Ziaei-Nejad and colleagues [26] added the probiotic Bacillus spp. in the farming of Fenneropenaeus indicus larvae and observed survival increase, and also an increase in the activities of lipase, protease and amylase enzymes in the digestive tract of shrimps.

Several studies have shown that the bacteria of the genus Bacillus spp. secrete exoenzymes (proteases, lipases and carbohydrases) that can help improve digestion and nutrient absorption increase, resulting in better use of food and animal growth [62].

5.3. Results from the use of probiotics in the farming of others aquatic organisms

5.3.1. Mollusks

The culture of oysters and scallops has been introduced in many countries, however, mass mortalities of larvae have frequently occurred and to prevent these mortalities, most farmers use antibiotics [63]. Thus, the use of probiotic bacteria has been fueled, especially during the hatchery [64].

Riquelme and colleagues [65] identified a bacteria (Alteromonas haloplanktis) capable of reducing the mortality of Chilean scallop larvae (Argopecten purpuratus) when exposed to 103 colony forming units per milliliter (UFC ml-1) of Vibrio anguillarum.

Cultures of Alteromonas media control Vibrio tubiashii infections in larvae of Pacific oysters (Crassostrea gigas) [66].

Other bacteria with probiotic potential for mollusks such as Pacific oysters (Alteromonas spp.) [67, 68], Scallop larvae (Roseobacter spp., Vibrio spp., Pseudomonas spp., Arthrobacter spp.) [69-71], promoted growth, survival and immune response of animals.

5.3.2. Frogs

For Bull Frog (Lithobates catesbeianus) with an average weight of 3.13 g, the addition of probiotic Bacillus subtilis in different doses (2.5, 5.0 and 10 g kg-1 feed) resulted in improved weight gain, feed conversion and apparent survival, when compared to control treatment (without added probiotic); however, the immunostimulant effect was demonstrated through the increased phagocytic capacity of animals [72].

Likewise, Dias and colleagues [29] observed the beneficial effect of two commercial probiotics on the immune system of L. catesbeianus.

5.4. Probiotics and quality of water in aquaculture

Another aspect of the use of probiotics in aquaculture is the improvement of the quality of the water in the farming nurseries. Increases in organic load, levels of phosphorous and nitrogen compounds are growing concerns in aquaculture.

Boyd [73] noted the beneficial effect of probiotics on organic matter decomposition and reduction of the levels of phosphate and nitrogen compounds.

Aerobic denitrifying bacteria are considered good candidates to reduce nitrate or nitrite to N2 in aquaculture waters.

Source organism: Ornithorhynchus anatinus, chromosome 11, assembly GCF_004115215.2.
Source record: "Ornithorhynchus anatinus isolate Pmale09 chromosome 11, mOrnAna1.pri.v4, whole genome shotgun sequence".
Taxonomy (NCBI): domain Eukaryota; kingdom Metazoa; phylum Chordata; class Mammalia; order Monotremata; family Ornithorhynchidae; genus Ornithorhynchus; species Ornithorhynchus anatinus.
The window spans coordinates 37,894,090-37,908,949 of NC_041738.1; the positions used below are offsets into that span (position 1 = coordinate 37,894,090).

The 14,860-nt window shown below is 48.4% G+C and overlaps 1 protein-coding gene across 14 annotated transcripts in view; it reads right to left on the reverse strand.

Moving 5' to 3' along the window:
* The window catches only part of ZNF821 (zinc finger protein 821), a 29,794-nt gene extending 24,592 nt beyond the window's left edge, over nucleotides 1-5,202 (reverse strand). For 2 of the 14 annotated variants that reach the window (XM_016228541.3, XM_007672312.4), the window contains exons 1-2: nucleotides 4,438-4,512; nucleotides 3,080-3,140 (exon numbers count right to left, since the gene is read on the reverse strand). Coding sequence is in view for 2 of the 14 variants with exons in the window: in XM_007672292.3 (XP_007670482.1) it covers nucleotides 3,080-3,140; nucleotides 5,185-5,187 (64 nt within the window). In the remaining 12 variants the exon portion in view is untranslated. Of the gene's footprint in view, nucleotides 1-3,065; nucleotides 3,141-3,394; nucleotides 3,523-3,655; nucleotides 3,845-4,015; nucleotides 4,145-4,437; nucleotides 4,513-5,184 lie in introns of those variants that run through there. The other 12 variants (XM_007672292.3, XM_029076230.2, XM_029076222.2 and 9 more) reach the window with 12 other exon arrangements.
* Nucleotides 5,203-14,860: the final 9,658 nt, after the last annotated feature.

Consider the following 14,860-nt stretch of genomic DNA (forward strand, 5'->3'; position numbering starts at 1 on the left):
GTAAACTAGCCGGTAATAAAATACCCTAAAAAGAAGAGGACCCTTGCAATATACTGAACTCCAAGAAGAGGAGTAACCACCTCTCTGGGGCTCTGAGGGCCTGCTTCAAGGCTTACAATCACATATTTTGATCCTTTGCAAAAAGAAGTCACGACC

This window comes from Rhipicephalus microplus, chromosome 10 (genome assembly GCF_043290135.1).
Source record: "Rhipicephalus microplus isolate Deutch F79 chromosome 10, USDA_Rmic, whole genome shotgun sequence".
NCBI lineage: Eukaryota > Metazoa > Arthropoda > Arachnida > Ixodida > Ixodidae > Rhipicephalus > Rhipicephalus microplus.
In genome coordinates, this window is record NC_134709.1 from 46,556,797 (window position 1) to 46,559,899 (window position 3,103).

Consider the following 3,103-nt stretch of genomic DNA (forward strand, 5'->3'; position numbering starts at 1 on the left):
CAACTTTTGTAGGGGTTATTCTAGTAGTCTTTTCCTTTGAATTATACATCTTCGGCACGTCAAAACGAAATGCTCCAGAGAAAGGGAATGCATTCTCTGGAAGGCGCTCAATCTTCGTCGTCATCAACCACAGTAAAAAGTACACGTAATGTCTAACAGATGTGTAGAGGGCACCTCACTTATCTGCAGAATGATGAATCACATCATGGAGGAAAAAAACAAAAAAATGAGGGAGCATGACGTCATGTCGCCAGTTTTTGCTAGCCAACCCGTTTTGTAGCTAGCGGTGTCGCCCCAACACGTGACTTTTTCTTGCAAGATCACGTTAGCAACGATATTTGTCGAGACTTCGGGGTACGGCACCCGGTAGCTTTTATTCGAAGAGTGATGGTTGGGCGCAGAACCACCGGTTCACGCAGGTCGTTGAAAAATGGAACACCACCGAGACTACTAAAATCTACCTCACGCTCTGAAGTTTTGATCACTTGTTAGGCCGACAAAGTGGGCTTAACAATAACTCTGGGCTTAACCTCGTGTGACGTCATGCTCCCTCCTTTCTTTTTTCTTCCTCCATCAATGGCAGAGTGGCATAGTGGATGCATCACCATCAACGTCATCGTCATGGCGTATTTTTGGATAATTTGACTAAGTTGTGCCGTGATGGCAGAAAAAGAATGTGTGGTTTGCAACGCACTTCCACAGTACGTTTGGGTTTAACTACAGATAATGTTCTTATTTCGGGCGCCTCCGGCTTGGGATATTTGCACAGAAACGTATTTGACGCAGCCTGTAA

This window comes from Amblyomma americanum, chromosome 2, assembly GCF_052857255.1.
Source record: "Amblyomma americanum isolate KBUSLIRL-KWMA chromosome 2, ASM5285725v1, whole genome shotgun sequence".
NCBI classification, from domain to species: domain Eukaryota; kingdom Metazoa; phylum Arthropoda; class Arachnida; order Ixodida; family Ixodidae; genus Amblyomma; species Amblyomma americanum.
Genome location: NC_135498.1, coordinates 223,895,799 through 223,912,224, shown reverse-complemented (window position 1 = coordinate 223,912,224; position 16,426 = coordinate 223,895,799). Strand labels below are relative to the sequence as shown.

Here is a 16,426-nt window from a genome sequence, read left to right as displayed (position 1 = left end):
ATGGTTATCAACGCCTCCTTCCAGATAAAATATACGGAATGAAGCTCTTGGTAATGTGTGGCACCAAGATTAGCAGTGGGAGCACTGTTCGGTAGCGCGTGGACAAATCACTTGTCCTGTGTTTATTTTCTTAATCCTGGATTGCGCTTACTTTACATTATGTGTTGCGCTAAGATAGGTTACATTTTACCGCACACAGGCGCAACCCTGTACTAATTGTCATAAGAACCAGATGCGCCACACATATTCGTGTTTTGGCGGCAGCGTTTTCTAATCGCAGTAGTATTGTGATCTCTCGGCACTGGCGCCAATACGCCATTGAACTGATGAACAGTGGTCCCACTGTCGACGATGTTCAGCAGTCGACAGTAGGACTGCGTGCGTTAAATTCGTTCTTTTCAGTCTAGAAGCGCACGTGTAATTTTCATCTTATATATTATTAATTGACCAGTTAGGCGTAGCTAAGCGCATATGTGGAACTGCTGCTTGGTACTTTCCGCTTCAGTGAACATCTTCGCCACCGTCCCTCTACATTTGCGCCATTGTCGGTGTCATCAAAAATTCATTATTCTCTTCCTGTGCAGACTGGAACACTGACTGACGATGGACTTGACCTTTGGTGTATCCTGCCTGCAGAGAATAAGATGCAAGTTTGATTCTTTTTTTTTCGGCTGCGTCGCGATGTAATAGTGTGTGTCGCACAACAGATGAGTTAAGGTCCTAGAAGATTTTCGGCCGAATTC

To this end some bacteria were isolated in shrimp farming tanks. Acinetobacter, Arthrobacter, Bacillus, Cellulosimicrobium, Halomonas, Microbacterium, Paracoccus, Pseudomonas, Sphingobacterium and Stenotrophomas are some of the denitrifying bacteria already identified [28].

Reduction in levels of phosphorous and nitrogen compounds in the farming water of shrimp Litopenaeus vannamei was also observed when commercial probiotics were added to the water [27].

Similarly, for the shrimp Penaeus monodon, an improvement in the quality of farming water was observed with the addition of Bacillus spp. as probiotic [74].

Gram-positive bacteria are better converting organic matter into CO2 than gram-negative bacteria. Thus, during a production cycle, higher levels of these bacteria can reduce the accumulation of particulate organic carbon. Thus, maintaining higher levels of these gram-positive bacteria in production pond, farmers can minimize the buildup of dissolved and particulate organic carbon during the culture cycle while promoting more stable phytoplankton blooms through the increased production of CO2 [21].

6. Conclusion

The results reported so far with the use of probiotics for aquatic organisms are promising. However, many works have not achieved satisfactory results.

Sometimes in experiments in which aquatic organisms are challenged by some pathogenic agent, the probiotic organism does not exhibit inhibiting action against the pathogen, resulting in mortality.

Similarly, the conditions to which the animals are subjected during farming may directly influence the effectiveness of probiotics. Thus, when not subjected to stressful situations, the results often do not show a significant effect of probiotics on the performance of animals.

In general, the effects of adding probiotics tend to be most striking in unsuitable operating conditions or in conditions of stress, when the microflora is unbalanced, primarily in young animals.

Among these factors, the most commonly featured are: temperature above or below the thermal comfort zone; presence of pathogens; poor sanitary conditions; stressful management; change in nutrition; transport; high storage density; after treatment with antibiotics; sudden change of environment.

Also, the results obtained in experiments with probiotics may be affected by factors such as: type of probiotic microorganism; method and quantity administered; condition of the host; condition of intestinal microbiota; age of the animal.

© 2012 The Author(s). Licensee IntechOpen. This chapter is distributed under the terms of the Creative Commons Attribution 3.0 License, which permits unrestricted use, distribution, and reproduction in any medium, provided the original work is properly cited.

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Rafael Vieira de Azevedo and Luís Gustavo Tavares Braga (October 3rd 2012). Use of Probiotics in Aquaculture, Probiotic in Animals, Everlon Cid Rigobelo, IntechOpen, DOI: 10.5772/50056. Available from: